• Leaders must own everything in their world. There is no one else to blame.
  • The leader bears full responsibility for explaining the strategic mission, developing the tactics, and securing the training and resources to enable the team properly and successfully execute.
  • If an individual on a team is not performing at the level required for the team to succeed, the leader must train and mentor that underperformer… But the leader must be loyal to the team and the mission above any individual.
  • When it comes to standards as a leader, it’s not what you preach, it’s what you tolerate.
  • There are no bad teams anywhere… Only bad leaders.
  • It is incumbent on senior leaders to take the time to explain and answer the questions of their junior leaders so that they too can understand why and believe.
  • Leadership isn’t one person leading a team. It is a group of leaders working together up and down the chain of command to lead.
  • A broad and ambiguous mission results in lack of focus, ineffective execution, and mission creep.
  • If your team isn’t doing what you need them to do, you first have to look at yourself. Rather than blame them for not seeing the strategic picture, you must figure out a way to better communicate it to them in terms that are simple, clear and concise, so that they understand.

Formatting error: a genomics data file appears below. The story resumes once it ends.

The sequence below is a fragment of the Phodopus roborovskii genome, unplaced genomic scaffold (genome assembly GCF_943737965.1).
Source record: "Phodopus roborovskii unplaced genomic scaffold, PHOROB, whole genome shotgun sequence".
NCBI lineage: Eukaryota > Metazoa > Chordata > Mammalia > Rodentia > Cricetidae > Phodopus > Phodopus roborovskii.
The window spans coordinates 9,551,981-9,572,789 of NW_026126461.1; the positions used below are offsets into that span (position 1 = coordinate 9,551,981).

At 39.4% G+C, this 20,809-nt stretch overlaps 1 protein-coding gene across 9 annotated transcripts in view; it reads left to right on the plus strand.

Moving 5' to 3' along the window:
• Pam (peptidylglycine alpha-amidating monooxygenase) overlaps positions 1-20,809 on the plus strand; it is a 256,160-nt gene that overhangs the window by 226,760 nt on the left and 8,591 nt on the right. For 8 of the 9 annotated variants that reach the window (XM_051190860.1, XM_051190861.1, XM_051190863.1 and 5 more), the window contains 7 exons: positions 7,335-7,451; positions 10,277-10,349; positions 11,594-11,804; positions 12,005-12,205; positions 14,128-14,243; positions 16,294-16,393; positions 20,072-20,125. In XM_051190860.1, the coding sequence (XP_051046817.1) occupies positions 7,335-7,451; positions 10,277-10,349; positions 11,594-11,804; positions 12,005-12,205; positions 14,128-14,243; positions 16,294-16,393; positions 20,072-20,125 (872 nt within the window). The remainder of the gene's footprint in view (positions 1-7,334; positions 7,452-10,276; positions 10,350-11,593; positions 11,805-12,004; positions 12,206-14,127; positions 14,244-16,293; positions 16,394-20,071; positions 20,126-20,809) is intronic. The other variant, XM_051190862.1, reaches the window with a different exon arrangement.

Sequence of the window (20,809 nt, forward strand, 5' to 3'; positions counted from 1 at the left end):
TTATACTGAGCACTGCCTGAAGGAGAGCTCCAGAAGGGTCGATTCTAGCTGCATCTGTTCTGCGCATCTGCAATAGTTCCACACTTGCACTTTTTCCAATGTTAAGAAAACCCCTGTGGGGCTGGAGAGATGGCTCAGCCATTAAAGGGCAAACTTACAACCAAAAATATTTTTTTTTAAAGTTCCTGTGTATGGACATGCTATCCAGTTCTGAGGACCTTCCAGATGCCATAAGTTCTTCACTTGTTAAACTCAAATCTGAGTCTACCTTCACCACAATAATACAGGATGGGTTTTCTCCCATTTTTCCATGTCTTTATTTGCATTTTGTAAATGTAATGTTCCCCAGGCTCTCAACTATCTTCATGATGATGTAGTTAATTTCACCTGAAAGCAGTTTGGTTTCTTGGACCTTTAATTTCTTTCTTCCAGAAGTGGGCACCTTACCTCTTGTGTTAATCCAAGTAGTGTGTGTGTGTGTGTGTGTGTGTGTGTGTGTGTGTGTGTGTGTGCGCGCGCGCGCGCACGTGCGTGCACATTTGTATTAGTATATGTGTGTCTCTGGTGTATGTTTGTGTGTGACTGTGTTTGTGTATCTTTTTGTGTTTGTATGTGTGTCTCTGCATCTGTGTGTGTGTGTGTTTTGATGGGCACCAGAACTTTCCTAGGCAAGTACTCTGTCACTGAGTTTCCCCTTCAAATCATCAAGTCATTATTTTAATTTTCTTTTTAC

• A public display of discontent or disagreement with the chain of command undermines the authority at all levels. This is catastrophic to the performance of any organization.
  • If your leader is not giving you the support that you need, don’t blame him or her. Instead, reexamine what you can do to better clarify, educate, influence or convince that person to give you what you need in order to win.

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ABOUT THE AUTHOR

Bryan Rose

As Lead Navigator for Auxano, Bryan Rose has a strong bias toward merging strategy and creativity within the vision of the local church and has had a diversity of experience in just about every ministry discipline over the last 12 years. With his experience as a multi-site strategist and campus pastor at a 3500 member multi-campus church in the Houston Metro area, Bryan has a passion to see “launch clarity” define the unique Great Commission call of developing church plants and campus, while at the same time serving established churches as they seek to clarify their individual ministry calling. Bryan has demonstrated achievement as a strategic thinker with a unique ability to infuse creativity into the visioning process while bringing a group of people to a deep sense of personal ownership and passion.